IRS to Assess “Play or Pay” Penalties Against Employers for 2015

IRS to Assess “Play or Pay” Penalties Against Employers for 2015

Earlier this month, the IRS announced that it will be moving forward with issuing the first penalties against employers for failing to provide the health care coverage required by the Affordable Care Act (ACA). For a time, it was unclear whether ACA employer penalties would be enforced. In early 2017, the President had issued an executive order directing federal agencies to minimize the “economic and regulatory burden” of the ACA. However, attempts by the President and members of Congress to repeal the ACA have so far been unsuccessful.

The ACA is still currently in effect, and the IRS intends to enforce the employer shared responsibility payment (ESRP)—also known as the “pay or play” penalty—for the year 2015. In 2015, employers with 100 or more full-time employees (or the equivalent of 100 full-time employees) were required to provide health care coverage to 70% of their full-time employees. The health care must also have met minimum requirements for affordability and coverage.

Employers that failed to provide health care coverage at all in 2015 are subject to a penalty of $2,080 per full-time employee. However, for 2015, the first 80 employees are excluded from the penalty calculation. For example, an employer that failed to provide coverage to its 100 employees will only receive a penalty for 20 employees. The penalty is calculated on a monthly basis, so employers that provided health care for a portion of the year will receive a proportionate penalty. Different penalties may apply if coverage was provided, but it didn’t meet the minimum specifications.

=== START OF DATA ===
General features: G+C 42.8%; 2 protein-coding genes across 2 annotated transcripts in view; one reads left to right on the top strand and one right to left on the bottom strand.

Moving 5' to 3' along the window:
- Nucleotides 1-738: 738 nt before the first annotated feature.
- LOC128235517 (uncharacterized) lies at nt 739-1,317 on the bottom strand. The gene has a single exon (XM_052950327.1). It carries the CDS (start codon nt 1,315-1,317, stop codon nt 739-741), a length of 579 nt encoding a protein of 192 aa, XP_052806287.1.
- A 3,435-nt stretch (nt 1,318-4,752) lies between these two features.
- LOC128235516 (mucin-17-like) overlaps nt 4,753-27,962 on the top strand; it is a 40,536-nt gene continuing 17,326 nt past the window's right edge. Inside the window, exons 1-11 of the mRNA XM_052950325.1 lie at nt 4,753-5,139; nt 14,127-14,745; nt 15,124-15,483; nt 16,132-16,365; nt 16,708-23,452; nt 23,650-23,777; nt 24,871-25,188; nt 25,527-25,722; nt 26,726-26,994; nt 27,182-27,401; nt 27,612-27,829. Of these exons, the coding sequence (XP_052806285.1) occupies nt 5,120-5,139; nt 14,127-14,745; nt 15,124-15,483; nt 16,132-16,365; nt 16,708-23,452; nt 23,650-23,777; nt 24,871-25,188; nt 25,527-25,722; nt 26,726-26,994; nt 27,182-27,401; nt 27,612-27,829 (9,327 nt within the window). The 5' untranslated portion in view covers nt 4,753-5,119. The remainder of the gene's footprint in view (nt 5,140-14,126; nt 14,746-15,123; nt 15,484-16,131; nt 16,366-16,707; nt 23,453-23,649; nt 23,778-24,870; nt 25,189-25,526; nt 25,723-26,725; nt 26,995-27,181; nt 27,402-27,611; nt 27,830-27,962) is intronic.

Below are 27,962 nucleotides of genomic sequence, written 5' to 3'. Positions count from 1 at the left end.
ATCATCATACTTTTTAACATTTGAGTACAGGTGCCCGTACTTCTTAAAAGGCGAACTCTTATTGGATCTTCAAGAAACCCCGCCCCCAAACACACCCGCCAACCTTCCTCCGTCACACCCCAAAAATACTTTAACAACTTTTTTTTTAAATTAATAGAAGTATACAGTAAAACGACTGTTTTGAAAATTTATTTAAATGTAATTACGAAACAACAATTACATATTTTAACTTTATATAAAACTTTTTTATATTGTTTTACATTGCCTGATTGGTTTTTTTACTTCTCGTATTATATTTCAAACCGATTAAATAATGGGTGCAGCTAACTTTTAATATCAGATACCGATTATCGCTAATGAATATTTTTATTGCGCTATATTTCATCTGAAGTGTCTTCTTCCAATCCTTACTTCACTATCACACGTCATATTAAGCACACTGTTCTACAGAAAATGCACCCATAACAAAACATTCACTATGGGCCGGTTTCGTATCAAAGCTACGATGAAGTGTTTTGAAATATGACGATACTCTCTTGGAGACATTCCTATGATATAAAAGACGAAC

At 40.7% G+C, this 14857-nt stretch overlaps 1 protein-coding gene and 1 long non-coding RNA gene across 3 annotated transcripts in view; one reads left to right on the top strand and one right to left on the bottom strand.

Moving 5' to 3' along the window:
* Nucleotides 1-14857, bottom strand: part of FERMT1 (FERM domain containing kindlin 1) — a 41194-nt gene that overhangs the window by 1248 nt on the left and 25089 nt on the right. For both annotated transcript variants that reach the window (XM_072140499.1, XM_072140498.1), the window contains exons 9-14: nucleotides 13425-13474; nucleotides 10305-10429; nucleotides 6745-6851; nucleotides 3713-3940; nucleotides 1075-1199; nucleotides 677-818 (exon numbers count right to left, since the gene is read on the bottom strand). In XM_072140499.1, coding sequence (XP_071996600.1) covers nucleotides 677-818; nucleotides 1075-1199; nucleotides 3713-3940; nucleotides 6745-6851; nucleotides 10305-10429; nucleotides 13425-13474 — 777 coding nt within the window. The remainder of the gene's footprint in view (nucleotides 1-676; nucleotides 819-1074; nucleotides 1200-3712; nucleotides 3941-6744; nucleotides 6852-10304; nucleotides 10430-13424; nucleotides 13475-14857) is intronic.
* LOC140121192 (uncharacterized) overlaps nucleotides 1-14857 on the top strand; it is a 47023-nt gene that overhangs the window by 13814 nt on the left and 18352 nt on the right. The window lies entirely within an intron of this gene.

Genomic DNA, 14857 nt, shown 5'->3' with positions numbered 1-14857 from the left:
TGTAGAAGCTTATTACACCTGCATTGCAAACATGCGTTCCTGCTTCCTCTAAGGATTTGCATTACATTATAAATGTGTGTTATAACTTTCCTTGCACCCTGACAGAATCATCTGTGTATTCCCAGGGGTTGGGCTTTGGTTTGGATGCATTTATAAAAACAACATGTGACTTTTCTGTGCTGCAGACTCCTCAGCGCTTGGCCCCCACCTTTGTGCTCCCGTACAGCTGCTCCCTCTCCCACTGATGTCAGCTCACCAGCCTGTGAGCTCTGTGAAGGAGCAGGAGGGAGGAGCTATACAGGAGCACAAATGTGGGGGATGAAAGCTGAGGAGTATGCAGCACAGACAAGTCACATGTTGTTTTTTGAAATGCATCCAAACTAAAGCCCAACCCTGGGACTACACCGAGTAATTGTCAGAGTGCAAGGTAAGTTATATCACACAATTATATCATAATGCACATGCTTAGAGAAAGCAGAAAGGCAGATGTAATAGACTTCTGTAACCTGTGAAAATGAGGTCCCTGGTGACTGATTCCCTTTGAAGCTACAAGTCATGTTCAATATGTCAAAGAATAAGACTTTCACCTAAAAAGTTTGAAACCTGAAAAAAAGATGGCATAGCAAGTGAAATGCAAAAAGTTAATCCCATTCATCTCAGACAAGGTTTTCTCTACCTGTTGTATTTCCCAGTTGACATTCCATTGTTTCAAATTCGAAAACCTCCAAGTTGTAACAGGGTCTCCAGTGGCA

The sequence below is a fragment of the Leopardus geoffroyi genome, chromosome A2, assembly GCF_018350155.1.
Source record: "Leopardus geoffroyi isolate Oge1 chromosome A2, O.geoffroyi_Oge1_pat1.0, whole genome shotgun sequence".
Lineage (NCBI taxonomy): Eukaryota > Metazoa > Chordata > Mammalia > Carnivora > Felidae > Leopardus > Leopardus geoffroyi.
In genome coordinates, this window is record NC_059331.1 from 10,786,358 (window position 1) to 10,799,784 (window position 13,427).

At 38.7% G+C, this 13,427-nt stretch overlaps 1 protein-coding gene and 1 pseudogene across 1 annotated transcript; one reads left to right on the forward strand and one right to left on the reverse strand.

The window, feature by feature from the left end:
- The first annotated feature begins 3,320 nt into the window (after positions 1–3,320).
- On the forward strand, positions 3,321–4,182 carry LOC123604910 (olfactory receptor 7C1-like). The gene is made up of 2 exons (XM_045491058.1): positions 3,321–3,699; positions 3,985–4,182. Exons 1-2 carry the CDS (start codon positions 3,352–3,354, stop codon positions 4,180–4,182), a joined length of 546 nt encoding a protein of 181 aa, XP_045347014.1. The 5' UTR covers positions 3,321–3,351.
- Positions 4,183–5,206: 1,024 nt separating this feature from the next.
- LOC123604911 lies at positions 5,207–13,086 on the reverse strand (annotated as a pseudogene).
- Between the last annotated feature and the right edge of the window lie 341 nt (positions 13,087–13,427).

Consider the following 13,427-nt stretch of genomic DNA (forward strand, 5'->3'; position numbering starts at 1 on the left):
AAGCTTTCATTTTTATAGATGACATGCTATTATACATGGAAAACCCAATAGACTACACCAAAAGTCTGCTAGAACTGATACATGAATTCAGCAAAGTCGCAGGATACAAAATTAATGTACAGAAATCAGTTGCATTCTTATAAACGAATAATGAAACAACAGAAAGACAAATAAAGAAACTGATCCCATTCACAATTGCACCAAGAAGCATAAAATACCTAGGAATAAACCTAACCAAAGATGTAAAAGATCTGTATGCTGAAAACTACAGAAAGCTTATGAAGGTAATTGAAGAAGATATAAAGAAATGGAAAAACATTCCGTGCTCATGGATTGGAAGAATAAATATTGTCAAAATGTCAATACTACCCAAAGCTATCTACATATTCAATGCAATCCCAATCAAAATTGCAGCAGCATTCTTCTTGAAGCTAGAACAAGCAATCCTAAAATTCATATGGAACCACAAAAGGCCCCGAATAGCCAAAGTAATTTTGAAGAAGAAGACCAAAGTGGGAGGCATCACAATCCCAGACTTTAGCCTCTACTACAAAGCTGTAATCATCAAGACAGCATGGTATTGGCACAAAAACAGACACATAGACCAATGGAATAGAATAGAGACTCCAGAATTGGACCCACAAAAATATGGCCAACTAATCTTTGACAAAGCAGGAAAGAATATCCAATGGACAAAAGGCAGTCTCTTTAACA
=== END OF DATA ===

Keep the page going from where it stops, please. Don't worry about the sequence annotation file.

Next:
By the end of 2017, the IRS will send out a Letter 266J to employers that failed to meet the above requirements. The letter will include an estimate of the penalty. Employers must either pay the fee or contest the penalty within the stated amount of time, typically 30 days.

For now, the penalty will be for the 2015 calendar year. Since then, the ACA has imposed different requirements. From 2016 on, all employers with 50 or more full-time equivalent employees must provide health coverage to 95% of their full-time employees. To learn more, see our article on employer obligations under the ACA in 2018.

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